I let my dogs have a bit of a free time before bed at around 7-8 or so after dinner and a walk. I then crate them at least 30 minutes before I go to bed. They usually fall asleep in the crate before I go to bed which is nice because they don't whine in the crate.

Focus on decompression and familiarity of environment first while meeting the simple needs of food, sleep, and daily exercise. THEN we can see the true dog and we will know what he needs. That's what dog rescuers do and that's what make us so valuable to these beautiful, wonderful souls.
posted by Seppaku at 1:38 PM on June 27, 2008 [3 favorites]

Well hold on here--the first two nights he was not on meds and he slept fine, last night he was on them and he barked. What meds are these? Could they be making him agitated? This would be the first thing I look at.
posted by HotToddy at 2:43 PM on June 27, 2008

Second Seppaku's great comment.
I would follow this as well by emphasizing that you should give this little creature a chance. And having had anxiety ridden, rescued, small breeds as well, I have found keeping a radio tuned to a mellow talk station (NPR / CBC) overnight can work for some individuals.
Good luck, and stick-it-out, you will be glad that you did!
posted by strangelove at 3:50 PM on June 27, 2008

May I add that you should stay away from canine anxiety/depression medication. The issues you are describing are relatively easy behavior issues which can be corrected by following Seppaku and similar advice.
posted by strangelove at 3:54 PM on June 27, 2008

If you've only had him a few days and he's on medication, I would guess that he'll probably give up the barking on his own once he settles in. I took my dog to the vet once to get sedatives for an airplane flight, and she cautioned me that for some dogs, the sedatives actually cause worse behavior because the dog is in a strange place and it feels like it can't respond to stimuli correctly.

My dog tends to bark in response to stimuli, like maxwelton's, and I also had good luck with an anti-bark collar. However, I don't think a collar would be the best idea here. When my dog is just barking to intimidate one of her nemeses (ie, any white dog, particularly westies), the collar works fine as a reminder to her to be polite; however, if she's barking because she's actually scared or upset, the collar just makes things worse.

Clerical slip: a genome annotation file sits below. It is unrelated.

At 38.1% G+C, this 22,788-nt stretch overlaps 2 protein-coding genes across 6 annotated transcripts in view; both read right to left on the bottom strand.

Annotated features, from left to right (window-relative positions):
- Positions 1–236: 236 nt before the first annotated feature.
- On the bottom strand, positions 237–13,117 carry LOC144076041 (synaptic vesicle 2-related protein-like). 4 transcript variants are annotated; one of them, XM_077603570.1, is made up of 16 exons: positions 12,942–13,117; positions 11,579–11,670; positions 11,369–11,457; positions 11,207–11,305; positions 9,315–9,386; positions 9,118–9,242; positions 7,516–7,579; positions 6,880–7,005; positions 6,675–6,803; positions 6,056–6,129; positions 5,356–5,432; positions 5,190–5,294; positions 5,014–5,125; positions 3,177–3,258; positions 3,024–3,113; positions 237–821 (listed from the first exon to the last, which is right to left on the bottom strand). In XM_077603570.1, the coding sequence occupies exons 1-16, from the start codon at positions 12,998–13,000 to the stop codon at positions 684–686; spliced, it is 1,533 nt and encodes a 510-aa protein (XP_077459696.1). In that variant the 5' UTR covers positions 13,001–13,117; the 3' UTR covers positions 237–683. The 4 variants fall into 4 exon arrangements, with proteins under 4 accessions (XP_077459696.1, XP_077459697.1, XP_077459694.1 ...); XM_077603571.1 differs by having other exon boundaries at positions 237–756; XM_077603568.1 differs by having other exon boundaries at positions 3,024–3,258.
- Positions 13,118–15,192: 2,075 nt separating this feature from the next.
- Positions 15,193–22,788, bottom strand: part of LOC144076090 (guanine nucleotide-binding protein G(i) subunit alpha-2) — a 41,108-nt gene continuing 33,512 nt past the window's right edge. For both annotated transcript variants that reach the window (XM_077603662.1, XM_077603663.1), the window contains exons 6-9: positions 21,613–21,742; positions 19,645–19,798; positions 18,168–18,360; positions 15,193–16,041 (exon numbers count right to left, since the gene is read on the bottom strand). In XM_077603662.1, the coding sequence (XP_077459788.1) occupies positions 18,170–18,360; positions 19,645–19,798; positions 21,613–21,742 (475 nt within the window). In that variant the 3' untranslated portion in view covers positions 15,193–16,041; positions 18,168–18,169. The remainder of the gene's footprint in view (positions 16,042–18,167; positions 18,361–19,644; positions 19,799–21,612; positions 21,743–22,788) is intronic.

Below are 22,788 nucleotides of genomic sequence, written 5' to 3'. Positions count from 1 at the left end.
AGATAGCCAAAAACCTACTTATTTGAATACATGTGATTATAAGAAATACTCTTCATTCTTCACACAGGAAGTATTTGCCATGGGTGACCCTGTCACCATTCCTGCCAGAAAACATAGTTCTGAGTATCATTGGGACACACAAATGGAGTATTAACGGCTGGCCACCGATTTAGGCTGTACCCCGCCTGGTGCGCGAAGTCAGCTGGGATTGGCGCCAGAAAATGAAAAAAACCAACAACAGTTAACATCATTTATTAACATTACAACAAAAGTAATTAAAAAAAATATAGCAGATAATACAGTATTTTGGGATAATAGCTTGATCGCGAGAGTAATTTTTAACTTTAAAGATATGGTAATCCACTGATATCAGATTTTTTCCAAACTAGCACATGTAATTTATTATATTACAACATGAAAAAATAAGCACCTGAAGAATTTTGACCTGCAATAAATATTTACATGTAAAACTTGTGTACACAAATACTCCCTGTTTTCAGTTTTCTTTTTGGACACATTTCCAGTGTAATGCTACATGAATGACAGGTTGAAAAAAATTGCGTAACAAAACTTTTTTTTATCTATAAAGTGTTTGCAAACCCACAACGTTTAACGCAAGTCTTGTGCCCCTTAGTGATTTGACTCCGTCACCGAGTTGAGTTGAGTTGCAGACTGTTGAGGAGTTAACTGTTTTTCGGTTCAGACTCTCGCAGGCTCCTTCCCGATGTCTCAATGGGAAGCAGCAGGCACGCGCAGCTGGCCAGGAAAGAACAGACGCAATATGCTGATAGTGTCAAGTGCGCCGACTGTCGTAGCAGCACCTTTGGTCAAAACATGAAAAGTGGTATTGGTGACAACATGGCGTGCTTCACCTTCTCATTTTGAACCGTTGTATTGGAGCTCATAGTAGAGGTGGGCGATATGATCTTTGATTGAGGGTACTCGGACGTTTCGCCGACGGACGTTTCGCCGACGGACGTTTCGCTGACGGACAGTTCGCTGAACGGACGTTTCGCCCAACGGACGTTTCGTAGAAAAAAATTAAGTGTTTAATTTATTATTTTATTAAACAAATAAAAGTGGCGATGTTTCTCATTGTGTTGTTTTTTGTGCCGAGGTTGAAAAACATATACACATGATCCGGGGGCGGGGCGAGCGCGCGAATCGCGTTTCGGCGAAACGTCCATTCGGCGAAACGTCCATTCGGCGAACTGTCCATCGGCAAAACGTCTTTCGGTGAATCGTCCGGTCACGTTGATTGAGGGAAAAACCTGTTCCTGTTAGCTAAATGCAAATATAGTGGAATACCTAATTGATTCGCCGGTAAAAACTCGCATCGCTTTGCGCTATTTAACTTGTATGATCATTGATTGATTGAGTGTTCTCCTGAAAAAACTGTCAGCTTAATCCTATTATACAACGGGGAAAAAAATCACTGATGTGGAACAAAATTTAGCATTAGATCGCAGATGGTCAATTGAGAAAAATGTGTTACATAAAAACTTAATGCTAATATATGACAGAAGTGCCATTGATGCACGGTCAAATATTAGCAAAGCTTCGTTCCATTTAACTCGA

So, I'd say give it while, and in the meantime, try not to give him attention when he barks in the night; otherwise, you may end up rewarding and reinforcing the bad behavior.
posted by clarahamster at 5:41 PM on June 27, 2008

crate training and a radio will help, also aromatherapy does wonders for nervous dogs use natural essential oils Some of these oils include lavender, marjoram, green mandarin, petitgrain, neroli, rose, valerian, spikenarde, vanilla, sweet orange, vetiver and ylang ylang. Also was there a storm the third night? I have found some dogs get worked up about storms and strangely enough wiping their coat with a dryer sheet calms them, I don't know if its the scent or maybe it cuts down on the magnetic electricity. I don't really know why it works but it does.

kudos for taking in a shelter dog
posted by meeshell at 5:47 PM on June 27, 2008

Seppaku's advice is great. One of the things I really like about crate training in cases like this is that it removes a lot of options for the dog. When dogs are anxious or bored, they'll experiment with different ways to make themselves feel better. Unfortunately, most of those options (chewing, barking, pacing, digging) not only fail to relieve their anxiety, but are very annoying to humans. Many dogs will relax when their decision-making privileges are taken away and their owners take charge. There really isn't much to do in a crate besides sleep or chew on a toy.

If you can manage, things will go much more smoothly if you put the crate in your bedroom at night. If he barks, don't say anything! Just thump on the crate to startle him. He'll get the picture quickly enough: "When I bark, I hear a thump, and then nothing else happens." Yelling at him or squirting him with water might backfire by making him more anxious and even more prone to barking.

The most important part of crate training to solve barking problems is when you decide to let him out of the crate. Dogs learn by trial and error. If you let him out of the crate while he's been barking, he'll think (quite reasonably) that barking is what earned him his freedom. Don't let him out of his crate until he's been quiet for at least two minutes. He'll quickly learn that being quiet is the best way to get out of the crate.

As for toys, well, sadly, many rescue dogs don't know how to play with toys. The best way to get him started is to buy a few of the interactive food toys on the market, like the Buster Cube or the Kong. A quick and dirty toy to begin with is an empty water bottle (with cap and ring removed) filled halfway with dry dog food. He'll have to bat it with his paws to get the food out. Don't leave him unattended with it: some dogs will try to chew the bottle open at first, and you don't want him to eat any plastic. The gold standard toy for dogs who don't play yet is a piece of rabbit skin or real sheepskin, which you can buy at an arts and crafts store. Anything that he wants to rip apart can quickly be turned into a tug toy.
posted by freshwater_pr0n at 6:47 PM on June 27, 2008

Yelling at him or squirting him with water might backfire by making him more anxious and even more prone to barking.

I just wanted to second this -- yelling at my dog or spraying her with water just escalated things. (And with the spray bottle, she just learned to run behind the couch and bark!)
posted by clarahamster at 7:38 PM on June 27, 2008

What is this, fourth now on Seppaku's great comment?

In other news, it's not a good idea to introduce oils into the environment when the dog has known skin problems. Also, a lot of shih-tzu have a little trouble breathing so, that's another reason why essential oils in the atmosphere could be an irritant.

In addition to shelter shock, it's also possible this guy is just miserable. If you've had poison ivy, you know the tail end itches the worst.

He's got a lot going on so if you can keep him safely crated until he settles into the routine and gets to feeling better, things should be fine. How far can the crate be from your bedroom???
posted by Lesser Shrew at 8:42 PM on June 27, 2008